TAIPEI (Taiwan News) – China is reportedly blocking shipments of Australian wine at its ports, using the product to exercise the economic power of the Chinese market to coerce political concessions from the Australian government.
Australia’s Treasury Wine Estates, one of the largest wine producers in the world, last week reported that its wine was being delayed or blocked from entering China because of new verification and certification procedures implemented in April, and which are thought to be politically motivated.
Australia is in the midst of a political debate concerning foreign influence in politics and the threat of espionage activity within the country’s government, business sectors and in academia. Many Australian’s are growing weary of what they see as undue and unchecked Chinese influence.
Canberra is currently considering a series of legislative actions aimed at countering such activity, which according to the Wall Street Journal would “criminalize efforts to interfere in Australian democracy.”
Observers have suggested that China is using its economic clout to pressure Australian politicians into blocking the legislation.
When asked about the accusation that Australian products were being specifically targeted Chinese Foreign Ministry Spokesperson Lu Kang issued a coy denial at a Friday press briefing stating that:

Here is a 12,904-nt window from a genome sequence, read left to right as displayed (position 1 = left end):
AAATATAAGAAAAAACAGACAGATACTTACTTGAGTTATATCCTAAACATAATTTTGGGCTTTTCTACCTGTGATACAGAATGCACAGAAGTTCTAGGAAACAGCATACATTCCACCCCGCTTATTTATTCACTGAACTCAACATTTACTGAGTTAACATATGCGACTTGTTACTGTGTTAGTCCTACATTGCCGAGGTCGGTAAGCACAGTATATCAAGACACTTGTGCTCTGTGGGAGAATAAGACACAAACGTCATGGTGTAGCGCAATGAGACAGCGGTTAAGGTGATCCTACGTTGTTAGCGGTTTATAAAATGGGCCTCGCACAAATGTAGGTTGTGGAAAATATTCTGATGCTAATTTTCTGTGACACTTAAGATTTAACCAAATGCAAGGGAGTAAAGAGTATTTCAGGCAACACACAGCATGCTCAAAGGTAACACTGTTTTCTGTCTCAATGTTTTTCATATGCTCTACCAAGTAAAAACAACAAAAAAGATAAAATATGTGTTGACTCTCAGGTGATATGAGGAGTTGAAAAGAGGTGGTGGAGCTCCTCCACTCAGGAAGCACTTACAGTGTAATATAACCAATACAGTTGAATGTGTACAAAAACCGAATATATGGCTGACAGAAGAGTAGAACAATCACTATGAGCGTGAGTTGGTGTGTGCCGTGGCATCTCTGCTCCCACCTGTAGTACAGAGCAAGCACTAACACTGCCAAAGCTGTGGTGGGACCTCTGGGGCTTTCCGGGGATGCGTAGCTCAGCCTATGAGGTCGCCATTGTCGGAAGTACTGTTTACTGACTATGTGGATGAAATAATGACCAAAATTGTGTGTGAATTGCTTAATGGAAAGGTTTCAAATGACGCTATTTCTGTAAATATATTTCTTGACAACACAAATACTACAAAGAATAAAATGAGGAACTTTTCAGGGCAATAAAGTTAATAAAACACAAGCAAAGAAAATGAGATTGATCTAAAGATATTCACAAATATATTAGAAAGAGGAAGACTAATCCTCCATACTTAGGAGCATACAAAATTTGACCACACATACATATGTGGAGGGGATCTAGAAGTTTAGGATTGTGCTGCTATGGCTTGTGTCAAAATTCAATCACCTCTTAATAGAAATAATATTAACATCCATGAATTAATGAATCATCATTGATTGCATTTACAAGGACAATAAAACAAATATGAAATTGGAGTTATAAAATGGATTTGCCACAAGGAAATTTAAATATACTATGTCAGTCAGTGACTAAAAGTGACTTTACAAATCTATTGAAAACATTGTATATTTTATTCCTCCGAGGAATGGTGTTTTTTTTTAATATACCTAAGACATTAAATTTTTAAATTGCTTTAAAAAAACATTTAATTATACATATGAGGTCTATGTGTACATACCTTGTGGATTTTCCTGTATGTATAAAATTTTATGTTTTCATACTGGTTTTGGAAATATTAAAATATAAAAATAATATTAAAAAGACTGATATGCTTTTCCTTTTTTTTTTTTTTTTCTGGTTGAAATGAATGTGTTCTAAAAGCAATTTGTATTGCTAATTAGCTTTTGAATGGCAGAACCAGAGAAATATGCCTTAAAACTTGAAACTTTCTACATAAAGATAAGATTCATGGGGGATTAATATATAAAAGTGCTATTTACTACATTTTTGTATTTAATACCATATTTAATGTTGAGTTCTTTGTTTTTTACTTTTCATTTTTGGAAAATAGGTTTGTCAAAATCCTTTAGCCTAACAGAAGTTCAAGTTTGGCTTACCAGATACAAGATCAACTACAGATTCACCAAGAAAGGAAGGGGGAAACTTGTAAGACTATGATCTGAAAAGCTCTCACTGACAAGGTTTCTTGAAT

“According to what we know of the situation, it can be said that the Chinese customs and relevant import inspection and quarantine departments are handling the relevant entry applications according to normal procedures.”
This statement however comes on the heels of a meeting between Chinese Foreign Minister Wang Yi and his Australian counterpart Julie Bishop at a G20 meeting in Argentina, in which Wang said that Australia needed “take off the tinted glasses” so that the countries’ relations could get back on the right track.
The Chinese state-run propaganda blog, the Global Times, also published an article that China ought to “teach Australia a lesson” by cutting total Australian imports significantly, perhaps by as much as US$10 billion.
According to The Drinks Business, wine exports from Australia to China surpassed US$808 million in 2017 which accounts for almost half of Australia’s entire foreign wine market.
However, as Australian media point out, the issue of wine imports and beef imports is just one aspect of a serious problem. The political situation in Canberra appears to be reaching a boiling point on the topic of China, with a turbulent week for China relations.
On Thursday last week, Australia’s top intelligence official boldly stated before the Australian Senate that China represents an unprecedented threat of Foreign influence in the country.
Last Friday, the Sydney Morning Herald published an article stating that a deep divide and partisanship on the topic of China was rapidly forming among lawmakers with groups being characterized as “either China hawks or panda huggers.”
As the article notes “this is just the start” of a long row between Australian politicians, one that they must settle among themselves if there is any hope of effectively confronting the problems China poses for Australia’s politics and its economy.